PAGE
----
The Cardinal, the aptly named annual yearbook of The Catholic University of America (CUA), recently celebrated its centenary of publication. Volumes are available online as a digital collection of the American Catholic History Research Center and University Archives, which also preserves print copies. As we approach another centenary, American entrance into the First World War, we thought it appropriate to examine the early years of The Cardinal for a window on the bygone campus life of that prewar era.
Although CUA first opened its doors to students in 1889, it did not have a student produced annual yearbook, The Cardinal, until 1916, the eve of American entry into the First World War. This was primarily due to Catholic University originating as an institution of graduate education and research focusing on clerics. However, facing dire financial insecurity as the twentieth century dawned, CUA acted to increase its funding potential by admitting the first male undergraduates in 1904.¹
In the years after 1904, CUA’s growing student population² repeatedly expressed the desire for a yearbook but it took the Class of 1916 to make the yearbook, The Cardinal, a reality. Thomas E. Stone was the original editor, William J. Coughlin business manager, and Noel John Deisch art editor. The remaining Cardinal staff included James G. Kelly secretary; Gregor H. Heine, John A Bond, and Joseph A. Murphy assistant art editors; Paul R. Burke assistant business manager; James J. Conlin athletics editor; Charles F. McGovern societies editor; and Paul J. Fitzpatrick as historian. Star athlete Edward L. Killion later replaced Stone as editor, though the latter remained a contributor.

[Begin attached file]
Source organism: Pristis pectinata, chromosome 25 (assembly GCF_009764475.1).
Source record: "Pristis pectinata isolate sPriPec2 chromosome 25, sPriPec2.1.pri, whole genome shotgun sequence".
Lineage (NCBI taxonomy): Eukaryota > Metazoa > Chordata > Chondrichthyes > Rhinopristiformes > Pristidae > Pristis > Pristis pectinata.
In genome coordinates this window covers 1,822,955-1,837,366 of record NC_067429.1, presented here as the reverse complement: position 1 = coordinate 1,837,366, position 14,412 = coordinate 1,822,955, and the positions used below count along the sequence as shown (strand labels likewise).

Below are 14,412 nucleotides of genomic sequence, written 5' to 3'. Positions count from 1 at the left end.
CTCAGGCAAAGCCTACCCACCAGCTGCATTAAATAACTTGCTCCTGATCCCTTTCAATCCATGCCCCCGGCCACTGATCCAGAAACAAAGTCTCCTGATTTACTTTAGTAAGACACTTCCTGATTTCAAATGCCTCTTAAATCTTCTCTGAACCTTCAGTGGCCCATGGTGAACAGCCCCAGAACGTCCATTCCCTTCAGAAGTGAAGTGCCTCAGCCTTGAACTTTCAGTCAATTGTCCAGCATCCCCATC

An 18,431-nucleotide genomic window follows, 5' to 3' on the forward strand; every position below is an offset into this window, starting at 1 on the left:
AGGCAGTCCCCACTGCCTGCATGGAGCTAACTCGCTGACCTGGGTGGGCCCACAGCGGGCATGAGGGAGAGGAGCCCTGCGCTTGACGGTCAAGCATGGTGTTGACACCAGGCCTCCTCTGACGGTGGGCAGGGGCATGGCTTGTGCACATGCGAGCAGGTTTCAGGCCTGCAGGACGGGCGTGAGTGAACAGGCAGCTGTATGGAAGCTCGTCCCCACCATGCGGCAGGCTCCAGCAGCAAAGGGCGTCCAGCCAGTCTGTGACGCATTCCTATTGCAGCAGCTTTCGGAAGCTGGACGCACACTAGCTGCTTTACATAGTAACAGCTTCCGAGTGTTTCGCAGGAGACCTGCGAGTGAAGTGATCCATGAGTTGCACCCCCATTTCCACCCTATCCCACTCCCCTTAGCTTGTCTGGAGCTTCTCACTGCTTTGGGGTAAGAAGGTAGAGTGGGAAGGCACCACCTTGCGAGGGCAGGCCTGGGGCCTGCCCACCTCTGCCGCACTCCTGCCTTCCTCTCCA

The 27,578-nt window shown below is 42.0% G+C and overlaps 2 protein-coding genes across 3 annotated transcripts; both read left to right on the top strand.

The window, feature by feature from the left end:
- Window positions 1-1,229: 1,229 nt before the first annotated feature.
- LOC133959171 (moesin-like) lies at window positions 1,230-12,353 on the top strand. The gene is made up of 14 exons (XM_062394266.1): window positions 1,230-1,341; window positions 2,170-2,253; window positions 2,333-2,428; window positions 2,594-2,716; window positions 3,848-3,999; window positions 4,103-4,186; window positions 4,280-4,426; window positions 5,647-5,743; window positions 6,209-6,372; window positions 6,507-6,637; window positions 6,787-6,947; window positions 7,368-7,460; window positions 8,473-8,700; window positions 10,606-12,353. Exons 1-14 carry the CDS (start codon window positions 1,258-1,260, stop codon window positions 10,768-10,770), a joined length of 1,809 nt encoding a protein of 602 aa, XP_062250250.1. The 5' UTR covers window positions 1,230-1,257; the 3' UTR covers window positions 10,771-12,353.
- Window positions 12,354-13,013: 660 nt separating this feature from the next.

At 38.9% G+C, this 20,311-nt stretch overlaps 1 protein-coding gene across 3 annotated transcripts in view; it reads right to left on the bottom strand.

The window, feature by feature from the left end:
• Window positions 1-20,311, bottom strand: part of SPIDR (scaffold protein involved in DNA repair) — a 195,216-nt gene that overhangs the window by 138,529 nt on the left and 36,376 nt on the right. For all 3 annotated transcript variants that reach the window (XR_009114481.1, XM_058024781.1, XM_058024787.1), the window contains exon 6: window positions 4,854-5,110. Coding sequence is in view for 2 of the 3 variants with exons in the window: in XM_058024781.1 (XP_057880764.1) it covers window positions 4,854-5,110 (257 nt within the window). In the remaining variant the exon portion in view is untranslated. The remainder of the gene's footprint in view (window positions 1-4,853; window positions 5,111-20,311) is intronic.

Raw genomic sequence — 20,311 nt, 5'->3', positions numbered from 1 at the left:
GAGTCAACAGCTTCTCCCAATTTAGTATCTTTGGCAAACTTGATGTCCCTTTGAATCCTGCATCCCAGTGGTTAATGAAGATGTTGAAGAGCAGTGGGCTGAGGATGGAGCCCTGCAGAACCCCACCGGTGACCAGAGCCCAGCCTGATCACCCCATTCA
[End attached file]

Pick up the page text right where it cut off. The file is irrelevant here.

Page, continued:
The original dimensions of the Cardinal were about 8.5 by 10.5 inches and 240 pages, a format it has generally maintained, with a few notable exceptions, into the twenty-first century. Original features, many of which have endured through the years, included sections on the faculty, classes (seniors, juniors, sophomores, and freshmen), athletics, societies, campus publications, follies, and advertisements. A major highlight then and now are the myriad photographs depicting people, events, and the campus grounds. After only two volumes, 1916 and 1917, the pressures of the First World War, with the majority of young men in military service rather than college, forced The Cardinal on hiatus until 1919 when annual publication resumed.
The generation of CUA alumni and students called to service in World War I³, like their brethren on both side of the Atlantic, sacrificed their best and brightest, most notably 1916 Cardinal editor, Edward L. Killion, a captain in the 79th Infantry Division who later died of wounds bravely received at Montfaucon during the Meuse-Argonne Offensive of October 1918. After the war, CUA would honor its fallen heroes. At Commencement in 1919 the athletic grounds, then located on the present site of Curley Hall, were renamed after Killion, and in 1922 a memorial to all fifteen members of the CUA honor roll was erected on campus. The Second World War forced another publication cessation in 1944-1947 though otherwise there has been a new annual volume of The Cardinal into the twenty first century.
¹See the delightful account of one of the first undergraduates in Frank Kuntz. Undergraduate Days 1904-1908 The Catholic University of America. Washington, D.C.: The Catholic University of America Press, 1958. Also, the complicated story of the gradual admission of women to CUA after 1911 is for a future blog post.
²For the 1903-1904 academic year, there were 91 students (60 clerical, 31 lay). This rose to 224 (124 clerical, 100 lay) in 1907-1908; 370 (102 clerical, 268 lay) in 1911-1912; and 557 (147 clerical, 410 lay) in 1915-1916, Annual Reports of the Rector of CUA.
³Our November 11, 2015 blog post, For God and Country, discusses the American Catholic war effort overall, including CUA.